Reaching universal health coverage by 2030 in the fight against the HIV/Aids pandemic demanded breaking down barriers to treatment and developing treatments for TB, neglected tropical diseases and other unmet needs, UN Secretary-General Ban Ki-moon told the 21st International Aids Conference in Durban.
Last November Ki-moon convened the UN Secretary-General’s High Level Panel on Access to Medicines following the adoption of the 2030 Sustainable Development Goals to address policy incoherence between the justifiable rights of inventors, international human rights law, trade rules and public health in the context of health technologies.
The panel comprises 16 well-respected individuals with a deep knowledge and understanding of the legal, trade, public health and human rights issues associated with innovation and access to medicines and health technologies. In December it issued a call for contributions and received 182 submissions from the private sector, governments, civil society groups, multilateral organisations and academia.
In March 2016 the panel held two global dialogues in London and Johannesburg where participants proposed solutions to the challenges of promoting innovation and access to medicines, vaccines and diagnostics. The panel is currently finalising its report before presenting it to the UN secretary-general.
UN Development Programme director of health and HIV Mandeep Dhaliwal said the panel hoped the report would develop new pathways to innovation and access to health technology. The panel had a key mandate and the members were grateful to everyone who had contributed ideas and proposals to move the issue forward.
Ki-moon said when Durban hosted the 13th International Aids Conference in 2000, less than 1% of those living with HIV in poorer countries had access to treatment and millions of people died waiting for medicines. Today, more than 17 million people receive treatment, but more was still required.
Panel member Ruth Dreifuss said the world struggled to effectively respond to challenges like anti-microbial resistance, TB, diseases of the poor and rare diseases, as there was no clear immediate return on investment. Consequently, the panel was seeking to ensure innovation was sufficiently rewarded, while also progressing towards universal health coverage by boosting access to health technologies.
South African deputy president Cyril Ramaphosa said since the country last hosted the International Aids Conference, the world had “turned the tide on HIV/Aids” with strides made particularly in regions most affected like eastern and southern Africa. Currently 10.3 million of the 17 million people globally on anti-retroviral (ARV) treatment live in this region.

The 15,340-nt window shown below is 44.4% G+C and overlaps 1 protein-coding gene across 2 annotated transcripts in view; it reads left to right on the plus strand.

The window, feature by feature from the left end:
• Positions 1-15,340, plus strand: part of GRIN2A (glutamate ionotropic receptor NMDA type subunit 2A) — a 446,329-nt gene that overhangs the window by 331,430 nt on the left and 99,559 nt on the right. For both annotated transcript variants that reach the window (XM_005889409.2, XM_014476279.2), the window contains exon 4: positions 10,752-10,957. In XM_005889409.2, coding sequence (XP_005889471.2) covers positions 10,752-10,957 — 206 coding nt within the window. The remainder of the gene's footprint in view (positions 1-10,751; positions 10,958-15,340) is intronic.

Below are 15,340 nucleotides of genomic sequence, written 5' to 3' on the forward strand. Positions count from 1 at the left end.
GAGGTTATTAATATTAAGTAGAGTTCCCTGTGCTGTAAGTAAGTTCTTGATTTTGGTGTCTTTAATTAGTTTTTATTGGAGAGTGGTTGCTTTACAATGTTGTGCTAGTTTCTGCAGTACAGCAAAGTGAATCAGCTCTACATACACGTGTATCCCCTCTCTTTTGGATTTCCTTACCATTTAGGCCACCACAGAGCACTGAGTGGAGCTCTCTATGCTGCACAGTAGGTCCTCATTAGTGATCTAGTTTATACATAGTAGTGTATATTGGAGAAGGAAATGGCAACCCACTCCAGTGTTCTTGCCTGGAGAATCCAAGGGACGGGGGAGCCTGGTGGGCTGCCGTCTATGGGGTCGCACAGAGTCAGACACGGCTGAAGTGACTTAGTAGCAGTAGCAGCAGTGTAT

Ramaphosa said UN Aids figures reflected the number of people in eastern and southern Africa receiving treatment had more than doubled since 2010; Aids-related deaths had dropped by more than a third and mother-to-child transmissions had been significantly reduced.
However, he believed the infection rate remained “stubbornly high” as too many people living the disease did not know their status and others did not have access to treatment.
Adolescent girls and young women between 15 and 24 years old accounted for 20% of new infections globally in 2015 – and in sub-Saharan Africa they accounted for 25%.
“This means as we work harder to provide testing and counselling services, as well as massively expand treatment, we need to significantly improve our prevention efforts,” he said.
This meant ensuring young adults – men and women – received information and advice; had access to condoms and, where necessary, access to pre-exposure prophylaxis. Governments also needed to recognise the social and economic drivers of the epidemic and implement programmes to address them.
“Millions of people died unnecessarily because HIV/Aids drugs were not available to those that needed them. In Durban 16 years ago, treatment activists told the world everyone with HIV/Aids had a right to treatment,” panel member Lorena Di Giano concluded.